Last year I walked into the October Poetry Writing Month (OctPoWriMo) challenge of writing 31 poems in 31 days blind. I tried to formulate a strategy that I could carry on to the next month with National Novel Writing Month (NaNoWriMo) as I was beginning the challenge, but by the end, I had thrown everything out the window. I just needed to write. I had to finish.
I ended up completing the poetry writing challenge again this year. I went in with a flexible plan. Write a few poems at a time, have a theme or several that can give you ideas for poem content, and just write whenever you can. It ultimately worked. I finished on time with a few smaller hiccups along the way, but I wasn’t as frantic as I was the year before about rushing to get a certain amount of poems done on time. Yes, the task was still a big one, but things seemed to go a little smoother. (more…)
There were no awards given out at some beautiful ceremony, or trophies sitting high on top of pillars with my name engraved in the gold colored metal—but, I did it. I finished another writing challenge, and now I have pages of poems that I actually like, and some of them I even feel pretty proud of.
The 31-day blogging challenge to write a poem a day for the month of October was probably one of the best things I could have done to dip my feet back into the pool of poetry and kick start my writing for the rest of the year.
OctPoWriMo, or October Poem Writing Month, different from NaPoWriMo, or National Poetry Writing Month, which takes place in the month of April, encourages participants to push themselves and their writing and to explore poetry for another month out of the year. (more…)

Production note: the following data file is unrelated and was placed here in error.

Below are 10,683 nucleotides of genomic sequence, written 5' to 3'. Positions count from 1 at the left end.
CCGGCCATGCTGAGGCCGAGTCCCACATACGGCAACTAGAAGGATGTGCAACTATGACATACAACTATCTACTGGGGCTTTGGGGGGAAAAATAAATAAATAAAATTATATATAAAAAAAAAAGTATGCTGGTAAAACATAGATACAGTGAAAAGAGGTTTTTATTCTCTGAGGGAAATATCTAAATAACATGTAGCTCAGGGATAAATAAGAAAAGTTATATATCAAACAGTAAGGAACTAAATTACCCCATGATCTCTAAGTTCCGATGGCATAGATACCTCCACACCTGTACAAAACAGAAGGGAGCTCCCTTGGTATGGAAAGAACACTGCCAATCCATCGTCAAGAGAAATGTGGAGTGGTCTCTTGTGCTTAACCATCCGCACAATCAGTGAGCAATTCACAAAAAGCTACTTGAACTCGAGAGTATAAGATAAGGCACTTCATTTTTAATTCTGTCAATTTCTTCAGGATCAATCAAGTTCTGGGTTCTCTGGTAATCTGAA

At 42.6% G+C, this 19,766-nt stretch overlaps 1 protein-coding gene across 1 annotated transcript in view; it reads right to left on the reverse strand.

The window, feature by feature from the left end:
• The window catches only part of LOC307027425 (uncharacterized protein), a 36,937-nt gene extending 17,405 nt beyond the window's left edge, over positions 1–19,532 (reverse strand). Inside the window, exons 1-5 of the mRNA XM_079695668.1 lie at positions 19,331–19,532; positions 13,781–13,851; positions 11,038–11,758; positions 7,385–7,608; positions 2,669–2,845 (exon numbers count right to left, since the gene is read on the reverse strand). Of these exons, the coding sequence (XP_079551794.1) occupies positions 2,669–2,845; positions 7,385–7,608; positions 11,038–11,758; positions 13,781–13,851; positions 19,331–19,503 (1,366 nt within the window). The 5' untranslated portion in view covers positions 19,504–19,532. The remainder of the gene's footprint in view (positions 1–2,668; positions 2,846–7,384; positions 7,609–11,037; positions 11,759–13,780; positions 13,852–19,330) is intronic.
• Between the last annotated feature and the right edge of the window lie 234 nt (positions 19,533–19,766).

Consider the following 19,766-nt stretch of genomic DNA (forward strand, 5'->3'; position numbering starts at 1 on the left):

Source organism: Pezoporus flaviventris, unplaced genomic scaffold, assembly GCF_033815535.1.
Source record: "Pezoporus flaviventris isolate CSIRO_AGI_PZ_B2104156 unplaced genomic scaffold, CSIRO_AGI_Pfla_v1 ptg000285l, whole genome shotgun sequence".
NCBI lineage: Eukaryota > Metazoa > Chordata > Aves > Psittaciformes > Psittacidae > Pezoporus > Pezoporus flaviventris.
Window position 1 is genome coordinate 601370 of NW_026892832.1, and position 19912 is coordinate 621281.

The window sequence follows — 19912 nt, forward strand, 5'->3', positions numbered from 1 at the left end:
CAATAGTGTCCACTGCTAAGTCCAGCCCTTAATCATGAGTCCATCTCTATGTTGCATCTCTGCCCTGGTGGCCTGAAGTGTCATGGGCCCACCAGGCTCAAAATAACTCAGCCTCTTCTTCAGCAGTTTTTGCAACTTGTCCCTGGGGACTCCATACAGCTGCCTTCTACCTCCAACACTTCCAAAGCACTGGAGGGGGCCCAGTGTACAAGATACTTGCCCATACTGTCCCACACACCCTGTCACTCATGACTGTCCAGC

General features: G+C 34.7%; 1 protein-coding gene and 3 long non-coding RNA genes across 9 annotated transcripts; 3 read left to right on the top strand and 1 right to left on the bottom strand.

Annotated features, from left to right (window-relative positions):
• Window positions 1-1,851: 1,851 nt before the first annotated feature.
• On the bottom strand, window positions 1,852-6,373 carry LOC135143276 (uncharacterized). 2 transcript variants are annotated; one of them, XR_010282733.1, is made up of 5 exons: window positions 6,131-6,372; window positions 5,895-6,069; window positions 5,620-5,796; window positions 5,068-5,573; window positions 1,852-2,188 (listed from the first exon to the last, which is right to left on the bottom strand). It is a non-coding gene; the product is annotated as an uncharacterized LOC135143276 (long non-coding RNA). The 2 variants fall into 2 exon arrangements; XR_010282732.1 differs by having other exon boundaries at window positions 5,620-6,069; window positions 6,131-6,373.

I had seen a group of Jane Austen novels in the Kings County Library’s Hanford Branch before but didn’t check out any of the books until I had heard one of my English teachers mentioning the writer. I was in Junior High school, and we had just finished reading Charles Dickens’ classic, A Tale of Two Cities, so I was on a classic novel-reading high.
I picked up Jane Austen’s Emma, read through its nearly 400 pages, and decided I detested the book’s main character. To me, the character, Emma, was an annoying elitist wealthy woman trapped inside the pages of a novel where nothing truly noteworthy occurred. Granted, I also may have been biased by the action-packed adventure novels that I was previously engrossed in, I still expected more from an internationally acclaimed piece from the literary canon. Years later, however, when I would sign up for another English course for fun while I was obtaining a Master’s degree in Communications, I would read the book again and enjoy it. (more…)
I didn’t really feel like writing a post for Random Wednesday, but I still wanted to post something. I found these two excerpts from the book I’m writing right now. I’ve thought about taking them out because they have nothing to do with the story, but I just like the simplicity that surrounds this miniature story within a story so much. Anywho, here you go:
Because You Loved Her
She had that devilish smile that lured you in,
And as you got closer, her eyes could put you in a trance.
Her lips so soft spread her beautiful poison throughout your body,
And all you wanted to do was make love.
The curves of her body sent shivers down your spine,
And when you rested your hands on her hips,
You knew that she wanted you too.
She was better than anything else you have ever experienced,
And you knew that she was no good.
Like a black widow, she would tear you to pieces and destroy your soul.
And you didn’t care because you loved her.
Because You Loved Him
And when he told her he loved her, she trembled.
All of her dreams had come true.
That light in his eyes was amazing,
And his lips were more than enough.
Oh and his smile, how amazing it was for her to see.
And right then she knew she had loved him,
For his love was all that she wanted,
And his kiss cured her poison.